Other Stories

Read other interesting stories that were collected while writing the book, but not included, and some that were shared after the book was published.

Michael Mayfield, retired Chair, Science Division, and Instructor of Biological Sciences at the Indiana Academy for Science, Mathematics, and Humanities at Ball State University, shared the following memory of Timmy Brown on Jan. 5, 2023.

Autumn Saturdays, in my youth, meant Ball State football at the field across from Ball Memorial Hospital. There were open bleachers, so you sat right down on the field and up close. It was small college football at its finest. At the end of the game the kids (of which I was one) rushed the Ball State bench as the players were leaving. The kids were after a souvenir of the day from a local hero. This was generally a chin strap from one of the player’s football helmets. The most prized of these when I was little being from Tim Brown. The first kid who got to a player got the chin strap and then afterwards we’d gather and compare our successes and failures. I remember once I got the prized Tim Brown chin strap. I was 5 or 6 and most of the kids were a few years older and bigger. I remember Mr. Brown looking down at the group of kids surrounding him and jostling each other. Unsnapping his chin strap, he reached down and picked me out of the group. Later, as we gathered, I stood tall despite my age among my peers. I still have the chin strap, along with one of the fondest memories of my youth.


On November 25, 2008, Timmy attended the football game between Ball State University and Western Michigan. Before the game, Timmy visited the weightlifting facilities next to the stadium. As he was walking toward the exit, Joe Kuharich’s son Bill, who was a scout and player personnel head with the Kansas City Chiefs noticed him and yelled out at Timmy. The two had a brief, but amicable exchange talking about old times and about what each had been doing.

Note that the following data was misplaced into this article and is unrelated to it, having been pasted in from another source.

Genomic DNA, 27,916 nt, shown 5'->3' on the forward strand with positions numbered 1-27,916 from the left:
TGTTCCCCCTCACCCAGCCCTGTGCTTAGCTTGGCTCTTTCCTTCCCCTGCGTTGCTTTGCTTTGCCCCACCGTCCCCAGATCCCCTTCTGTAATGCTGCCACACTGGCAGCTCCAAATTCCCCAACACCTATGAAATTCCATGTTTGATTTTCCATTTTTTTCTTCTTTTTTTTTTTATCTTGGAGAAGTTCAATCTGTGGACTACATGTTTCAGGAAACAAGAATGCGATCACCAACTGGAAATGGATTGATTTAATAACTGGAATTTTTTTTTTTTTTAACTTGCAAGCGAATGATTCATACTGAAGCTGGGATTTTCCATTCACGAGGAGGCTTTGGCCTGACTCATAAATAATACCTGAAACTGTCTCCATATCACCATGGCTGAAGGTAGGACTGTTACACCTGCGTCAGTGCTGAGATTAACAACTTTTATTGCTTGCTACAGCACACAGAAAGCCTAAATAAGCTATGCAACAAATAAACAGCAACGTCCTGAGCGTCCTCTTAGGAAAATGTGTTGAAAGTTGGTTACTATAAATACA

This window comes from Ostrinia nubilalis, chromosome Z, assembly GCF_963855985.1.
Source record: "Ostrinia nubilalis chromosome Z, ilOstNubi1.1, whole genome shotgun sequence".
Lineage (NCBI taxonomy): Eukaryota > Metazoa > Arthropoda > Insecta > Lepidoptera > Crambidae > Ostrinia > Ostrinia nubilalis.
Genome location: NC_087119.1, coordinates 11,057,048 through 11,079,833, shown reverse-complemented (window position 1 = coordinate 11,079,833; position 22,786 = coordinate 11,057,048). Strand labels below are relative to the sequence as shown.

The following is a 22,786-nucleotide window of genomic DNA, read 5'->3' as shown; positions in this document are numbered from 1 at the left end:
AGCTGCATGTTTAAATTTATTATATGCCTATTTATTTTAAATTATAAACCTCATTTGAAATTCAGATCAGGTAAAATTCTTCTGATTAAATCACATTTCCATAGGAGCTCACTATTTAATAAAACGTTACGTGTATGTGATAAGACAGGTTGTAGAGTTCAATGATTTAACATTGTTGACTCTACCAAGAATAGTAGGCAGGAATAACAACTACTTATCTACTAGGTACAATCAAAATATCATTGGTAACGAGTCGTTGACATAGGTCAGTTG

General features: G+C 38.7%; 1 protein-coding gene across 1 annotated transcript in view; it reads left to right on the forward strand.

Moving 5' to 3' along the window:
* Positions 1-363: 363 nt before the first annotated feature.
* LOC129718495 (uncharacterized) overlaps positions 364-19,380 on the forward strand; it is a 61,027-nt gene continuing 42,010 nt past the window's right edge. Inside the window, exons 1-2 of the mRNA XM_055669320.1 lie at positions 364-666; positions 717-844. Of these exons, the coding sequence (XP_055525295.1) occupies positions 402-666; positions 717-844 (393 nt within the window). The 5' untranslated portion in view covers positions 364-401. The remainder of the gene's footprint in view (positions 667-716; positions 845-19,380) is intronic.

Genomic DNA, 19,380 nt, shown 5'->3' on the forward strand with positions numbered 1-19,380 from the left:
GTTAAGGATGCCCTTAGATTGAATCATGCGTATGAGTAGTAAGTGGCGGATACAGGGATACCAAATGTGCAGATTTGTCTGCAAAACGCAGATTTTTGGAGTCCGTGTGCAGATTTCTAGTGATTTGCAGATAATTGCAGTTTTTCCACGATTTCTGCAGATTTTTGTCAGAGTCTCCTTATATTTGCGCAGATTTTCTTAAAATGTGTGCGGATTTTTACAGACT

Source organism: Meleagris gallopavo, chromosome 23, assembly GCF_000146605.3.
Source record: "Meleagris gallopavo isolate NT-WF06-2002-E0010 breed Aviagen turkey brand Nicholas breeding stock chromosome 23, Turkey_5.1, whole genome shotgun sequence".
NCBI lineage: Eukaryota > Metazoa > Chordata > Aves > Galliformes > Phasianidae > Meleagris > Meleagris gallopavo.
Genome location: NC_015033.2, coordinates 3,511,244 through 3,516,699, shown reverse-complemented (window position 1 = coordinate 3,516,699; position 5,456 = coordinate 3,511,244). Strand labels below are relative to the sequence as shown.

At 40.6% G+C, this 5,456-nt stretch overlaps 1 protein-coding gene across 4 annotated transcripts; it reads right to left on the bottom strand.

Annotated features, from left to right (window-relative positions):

On Dec. 15, 2022, Jim Davis, a Ball State alum best known as the creator of Garfield, one of the world’s largest syndicated comics, shared the following story of an evening with Timmy Brown and Jim Todd.

Davis first met Todd in high school where he played for Fairmont High School and Todd played for White’s Institute. He recalled, “Jim was running an end around and I was unfortunate enough to think that I could bring him down. I regained consciousness about five yards in the end zone.”

At Ball State Davis and Todd were buddies in Blue Key Honor Society, which recognized students at Ball State for “all-around leadership and integrity in student life, high scholastic achievement, and service to others.” Like Timmy Brown, Todd was an exceptional football player who played one year in the NFL with the Detroit Lions.

“After I got out of Ball State, around 1968,” Davis remembered, “Jim said that he’d be back in town and invited me for drinks at the Roberts Hotel in downtown Muncie. As it turns out, he was with Timmy. We had a great evening. Timmy was thoroughly delightful.

Sometime after 1:00 a.m., the bartender announced the last call. Timmy stood up, looked around the bar, and said to the bartender, ‘I don’t see anyone here big enough to close this bar.’ We stayed for another couple of hours!”


Paul Davis, who knew Timmy Brown as a child in Richmond; later roomed with him for a short time when the two were students at Ball State; and saw him play in pro football, confirmed the following reflection in a July 15, 2023, email:

Once he and Harold Jones – another Richmond acquaintance who was friends with Timmy as well and was a noted jazz percussionist who played with Count Basie and Tony Bennett – had read the book, they talked about it. Jones asked: “Who’s this Paul Davis?” In the book, the name Paul Davis appears whenever he is mentioned. However, Paul has pointed out that during his childhood his family called him “Curtie.” Some of his friends also called him “Curtie,” while others called him “Curtis” or “Curt.” In professional settings, such as in his educational career, he was always “Paul Davis.” When he served in the military, he was “Paul C. Davis.” This fact is shared to clarify the name people who associated with Paul used throughout his life.